New (first draft) wedding hymn

Well, here’s something. This time the challenge came through twitter (rather than facebook).  The challenge was for a wedding hymn to the tune of Jerusalem (so as to avoid actually singing Jerusalem – which, given the wedding that gave rise to the conversation was in Wales, didn’t seem all that appropriate!).  The most observant of you will spot that I’ve used the second verse tune for both verses (the difference is in the rhythm of the penultimate line).

Here’s my first stab at it, with various people’s suggestions for improvement incorporated (for which many thanks!) – further suggestions are very welcome!

Freely we give, and freely share
All that we have, and all we are,
Our pledge to cherish and embrace,
Made through this covenant of grace.
With soul and body intertwined,
We give ourselves, in heart and mind,
to deeper union day by day,
and walk in step along life’s way.

[Alternative less personal first verse:
Freely to give, and freely share All that we have, and all we are,
A pledge to cherish and embrace, Made through this covenant of grace.
With soul and body intertwined, two lives together, heart and mind,
in deeper union day by day, will walk in step along life’s way.]

Kindle a flame both bright and bold,
Out of the earth bring purest gold,
Turn all our water into wine,
Teach us new songs of joy divine!
Give us your patience, make us kind,
Increase our faith that we may find
that in true love, good Lord, we pray,
we’ll walk together all life’s way.

Loving the unlovely: sermon starter for Lent 2 (Luke 13.31-end)

The various run-ins between Jesus and the Scribes and Pharisees are some of the most unlovely encounters in the gospels, full of threats, traps, accusations, petty jealousy… But they’re only one element in a whole bunch of stuff that makes Jerusalem seem a very unlovely place.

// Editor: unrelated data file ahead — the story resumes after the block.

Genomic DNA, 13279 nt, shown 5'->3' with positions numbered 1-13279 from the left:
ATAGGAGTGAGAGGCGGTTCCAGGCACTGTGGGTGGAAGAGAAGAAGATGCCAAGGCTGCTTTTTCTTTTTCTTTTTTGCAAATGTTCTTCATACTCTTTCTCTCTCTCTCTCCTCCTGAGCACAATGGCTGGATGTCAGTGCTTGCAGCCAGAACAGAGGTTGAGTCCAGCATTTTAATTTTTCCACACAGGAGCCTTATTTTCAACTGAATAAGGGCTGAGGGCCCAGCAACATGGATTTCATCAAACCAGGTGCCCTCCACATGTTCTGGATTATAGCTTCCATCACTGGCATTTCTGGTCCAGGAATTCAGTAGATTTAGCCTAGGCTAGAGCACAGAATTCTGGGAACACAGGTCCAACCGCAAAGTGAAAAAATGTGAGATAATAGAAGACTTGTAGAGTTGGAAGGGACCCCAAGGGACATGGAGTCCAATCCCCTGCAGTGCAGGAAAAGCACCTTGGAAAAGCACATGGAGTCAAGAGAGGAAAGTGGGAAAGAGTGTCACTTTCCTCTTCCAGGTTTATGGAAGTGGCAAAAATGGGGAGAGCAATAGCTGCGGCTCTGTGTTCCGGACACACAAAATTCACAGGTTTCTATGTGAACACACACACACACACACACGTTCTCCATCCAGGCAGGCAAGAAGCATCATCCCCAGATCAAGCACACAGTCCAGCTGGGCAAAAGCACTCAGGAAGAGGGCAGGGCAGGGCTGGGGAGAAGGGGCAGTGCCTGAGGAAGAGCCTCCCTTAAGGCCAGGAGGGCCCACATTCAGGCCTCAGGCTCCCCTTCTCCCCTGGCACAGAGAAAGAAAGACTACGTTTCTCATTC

With a very unlovely history.  Anyone who knows their Old Testament will remember the stories about prophets being, at best, ignored, and at worst, persecuted and killed for speaking the word of God.  Elijah being pursued by Jezebel is just the best known.  God’s most faithful servants and spokesmen always suffered for their calling.

We might also recognise something of the parable of the wicked tenants in the vineyard; Jesus certainly sees Jerusalem as, “The city that kills the prophets and stones those who are sent to it.”

Nothing about Jerusalem in the gospels seems lovable.  And yet Jesus loves it and its people, feeling as a parent does about a wayward child – loving, frustrated, desperate even… Jesus’ love for Jerusalem is a love that takes him to the cross, but it is also a love that is ultimately stronger than death.

God’s love for that which seems unlovely is awe-inspiring. Loving that which seems unlovely is a hallmark of Godliness, and if we ourselves can learn to look around us and at one another through the eyes of God then we rejuvenate the divine image within us.

Thursday’s Love Life Live Lent action challenges us to love the unloveliest parts of our neighbourhood enough to tidy them up.  Like a God who came into one of the darkest, most difficult parts of the world in order to bring his light right into the heart of where it was needed.

Saturday’s action asks us whether we love our friends enough to put the emotional energy into keeping in touch, rather than relying on them to make the first move. The incarnation shows that God does not insist that we make the first move in keeping in touch with him, but is always more ready to listen than we are to pray.

Friday’s action demands that we love ourselves enough to dare to disrupt our habits and give ourselves the chance for new life and new experiences. 

Learning to pour love into places and people, and learning to love ourselves, is generous, and it is Godly.  This is a good challenge to rise to.  But for me, this reading overwhelmingly reassures me that even in my most unlovely moments, God is still my heavenly Father, and still longs to gather me, like a mother hen protecting her chicks.